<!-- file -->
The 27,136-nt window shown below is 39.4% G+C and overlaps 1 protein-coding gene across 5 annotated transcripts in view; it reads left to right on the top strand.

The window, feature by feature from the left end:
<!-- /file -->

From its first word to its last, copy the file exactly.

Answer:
The 27,136-nt window shown below is 39.4% G+C and overlaps 1 protein-coding gene across 5 annotated transcripts in view; it reads left to right on the top strand.

The window, feature by feature from the left end: